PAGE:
“I think you work, and you put your best work that you know how to put forward, but to be involved in a story, that’s telling you, about you is really important. To share with your own community the struggles of being an immigrant family, our trials and tribulations, and what we go through…We as Asian Americans or more American Asians don’t really get a chance to show ourselves that we are a part of the fabric of this society, so a lot of times we are always portrayed as foreigners. We are perpetual foreigners and we have been here for many many generations. so when you tell these kinds of stories, it brings the community together and we begin to see our neighbors as being as American as we are,” Ma told the audience in a post screening Q&A.
Shum emphasized that she wants non-Asian moviegoers to be able to relate to Asian characters like Bing and Maria in the same way that Asian Americans can relate to actors like Ryan Gosling.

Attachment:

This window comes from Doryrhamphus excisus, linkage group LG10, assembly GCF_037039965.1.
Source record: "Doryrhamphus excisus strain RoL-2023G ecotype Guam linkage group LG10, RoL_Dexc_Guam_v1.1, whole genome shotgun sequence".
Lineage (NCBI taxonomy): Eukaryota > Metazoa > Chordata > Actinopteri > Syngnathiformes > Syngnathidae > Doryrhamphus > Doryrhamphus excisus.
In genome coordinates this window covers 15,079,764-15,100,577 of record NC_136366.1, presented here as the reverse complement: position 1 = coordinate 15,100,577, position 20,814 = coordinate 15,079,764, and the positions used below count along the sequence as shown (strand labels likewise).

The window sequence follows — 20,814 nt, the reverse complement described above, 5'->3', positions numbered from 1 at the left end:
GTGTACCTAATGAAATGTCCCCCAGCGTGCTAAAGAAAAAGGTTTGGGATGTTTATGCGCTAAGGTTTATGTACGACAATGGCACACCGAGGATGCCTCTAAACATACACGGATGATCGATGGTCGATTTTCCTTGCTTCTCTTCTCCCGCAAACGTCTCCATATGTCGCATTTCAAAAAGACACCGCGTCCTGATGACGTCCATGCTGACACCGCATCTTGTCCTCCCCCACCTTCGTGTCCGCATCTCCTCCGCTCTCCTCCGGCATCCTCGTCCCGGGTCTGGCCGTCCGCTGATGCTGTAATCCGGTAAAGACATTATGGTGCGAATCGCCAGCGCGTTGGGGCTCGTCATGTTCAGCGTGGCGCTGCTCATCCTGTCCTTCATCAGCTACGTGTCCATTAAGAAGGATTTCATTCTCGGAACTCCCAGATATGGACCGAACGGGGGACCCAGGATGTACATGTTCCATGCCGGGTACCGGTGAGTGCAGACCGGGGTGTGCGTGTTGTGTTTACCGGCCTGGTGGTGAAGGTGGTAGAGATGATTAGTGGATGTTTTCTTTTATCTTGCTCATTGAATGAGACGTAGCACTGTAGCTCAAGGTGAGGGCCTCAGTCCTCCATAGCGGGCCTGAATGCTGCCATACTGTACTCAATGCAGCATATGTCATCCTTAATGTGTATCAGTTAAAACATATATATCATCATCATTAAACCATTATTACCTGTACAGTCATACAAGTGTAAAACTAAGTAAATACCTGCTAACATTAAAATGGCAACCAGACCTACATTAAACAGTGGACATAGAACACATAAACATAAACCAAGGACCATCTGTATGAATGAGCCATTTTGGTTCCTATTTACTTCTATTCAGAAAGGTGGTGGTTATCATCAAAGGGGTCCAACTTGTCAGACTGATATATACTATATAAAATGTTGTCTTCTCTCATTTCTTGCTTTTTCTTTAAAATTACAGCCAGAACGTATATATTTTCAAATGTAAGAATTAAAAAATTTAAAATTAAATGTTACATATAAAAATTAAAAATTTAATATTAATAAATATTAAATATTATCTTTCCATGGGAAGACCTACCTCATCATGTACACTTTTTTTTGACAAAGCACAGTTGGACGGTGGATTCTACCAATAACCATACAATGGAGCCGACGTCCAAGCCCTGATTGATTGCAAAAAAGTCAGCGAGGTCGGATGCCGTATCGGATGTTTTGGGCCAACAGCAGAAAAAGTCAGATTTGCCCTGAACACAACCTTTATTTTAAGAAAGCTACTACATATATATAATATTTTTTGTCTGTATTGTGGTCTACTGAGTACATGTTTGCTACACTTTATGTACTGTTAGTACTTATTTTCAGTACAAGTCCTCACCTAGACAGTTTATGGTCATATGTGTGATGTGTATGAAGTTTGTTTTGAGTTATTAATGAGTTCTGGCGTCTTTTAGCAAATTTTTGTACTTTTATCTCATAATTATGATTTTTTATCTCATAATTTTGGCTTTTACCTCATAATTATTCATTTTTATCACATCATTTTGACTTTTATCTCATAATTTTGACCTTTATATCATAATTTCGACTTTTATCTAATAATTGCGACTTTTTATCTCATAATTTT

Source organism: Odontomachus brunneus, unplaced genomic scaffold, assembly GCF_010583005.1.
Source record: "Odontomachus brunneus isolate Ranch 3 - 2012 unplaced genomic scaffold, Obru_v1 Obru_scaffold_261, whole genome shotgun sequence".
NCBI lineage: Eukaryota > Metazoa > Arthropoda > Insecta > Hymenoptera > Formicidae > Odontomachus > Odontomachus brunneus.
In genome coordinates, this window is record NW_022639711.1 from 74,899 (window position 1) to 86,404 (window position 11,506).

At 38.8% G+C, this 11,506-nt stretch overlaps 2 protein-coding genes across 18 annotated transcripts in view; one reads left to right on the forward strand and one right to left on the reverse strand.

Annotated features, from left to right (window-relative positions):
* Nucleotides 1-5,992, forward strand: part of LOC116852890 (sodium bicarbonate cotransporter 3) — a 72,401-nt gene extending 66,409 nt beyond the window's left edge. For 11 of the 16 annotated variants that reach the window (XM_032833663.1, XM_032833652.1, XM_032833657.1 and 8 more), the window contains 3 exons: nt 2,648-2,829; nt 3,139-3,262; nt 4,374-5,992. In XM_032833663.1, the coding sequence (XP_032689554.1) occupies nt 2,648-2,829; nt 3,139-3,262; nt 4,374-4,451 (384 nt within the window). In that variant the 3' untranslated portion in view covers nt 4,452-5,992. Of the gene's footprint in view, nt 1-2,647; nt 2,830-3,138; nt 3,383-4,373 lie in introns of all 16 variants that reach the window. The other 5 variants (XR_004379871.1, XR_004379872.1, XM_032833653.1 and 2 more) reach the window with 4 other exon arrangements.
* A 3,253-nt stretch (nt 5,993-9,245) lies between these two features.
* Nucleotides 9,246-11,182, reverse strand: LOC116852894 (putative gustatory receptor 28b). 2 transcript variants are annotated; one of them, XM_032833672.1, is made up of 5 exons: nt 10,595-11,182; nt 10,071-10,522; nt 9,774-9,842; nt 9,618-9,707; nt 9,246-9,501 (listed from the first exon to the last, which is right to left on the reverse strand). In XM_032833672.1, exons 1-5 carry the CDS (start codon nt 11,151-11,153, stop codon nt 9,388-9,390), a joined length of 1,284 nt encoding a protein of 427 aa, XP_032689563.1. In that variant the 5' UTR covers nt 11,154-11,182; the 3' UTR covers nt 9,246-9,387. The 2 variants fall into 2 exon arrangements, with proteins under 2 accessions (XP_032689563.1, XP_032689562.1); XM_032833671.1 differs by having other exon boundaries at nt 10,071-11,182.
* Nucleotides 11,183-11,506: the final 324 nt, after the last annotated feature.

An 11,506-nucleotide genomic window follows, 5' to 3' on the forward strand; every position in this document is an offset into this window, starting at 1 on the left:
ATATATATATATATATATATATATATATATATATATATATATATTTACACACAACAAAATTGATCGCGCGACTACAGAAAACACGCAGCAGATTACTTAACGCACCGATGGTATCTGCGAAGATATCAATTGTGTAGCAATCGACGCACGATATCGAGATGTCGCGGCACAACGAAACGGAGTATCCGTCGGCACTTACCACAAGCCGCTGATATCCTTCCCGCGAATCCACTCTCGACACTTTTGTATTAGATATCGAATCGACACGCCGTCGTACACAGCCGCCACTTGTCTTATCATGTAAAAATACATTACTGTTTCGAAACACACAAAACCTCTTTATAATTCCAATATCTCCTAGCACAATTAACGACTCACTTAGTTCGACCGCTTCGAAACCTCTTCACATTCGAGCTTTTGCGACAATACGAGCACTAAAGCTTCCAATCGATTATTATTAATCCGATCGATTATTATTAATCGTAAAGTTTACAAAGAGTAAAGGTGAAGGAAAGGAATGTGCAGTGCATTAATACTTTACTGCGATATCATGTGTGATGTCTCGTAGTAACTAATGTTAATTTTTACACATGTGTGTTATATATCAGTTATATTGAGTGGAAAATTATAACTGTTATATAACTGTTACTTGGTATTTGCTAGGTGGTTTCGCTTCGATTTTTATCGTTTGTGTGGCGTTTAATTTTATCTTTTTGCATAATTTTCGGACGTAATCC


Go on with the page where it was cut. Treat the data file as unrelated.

Our interview ended on a light note, with Shum hoping to get in a visit to the beach and some good Mexican food before she flew back home. Toronto International Film Festival selection Meditation Park is a film perfect for an evening at home with humorous moments as well as heartfelts ones. The film was recently purchased by Netflix and can be watched on the app or website.
Ma is set to appear in a few episodes on the upcoming season of Silicon Valley, is currently filming a movie in China, and producing an upcoming film shooting in Calgary. Shum is much more covert on her future project. Simply put, she is working on an undisclosed Hollywood production.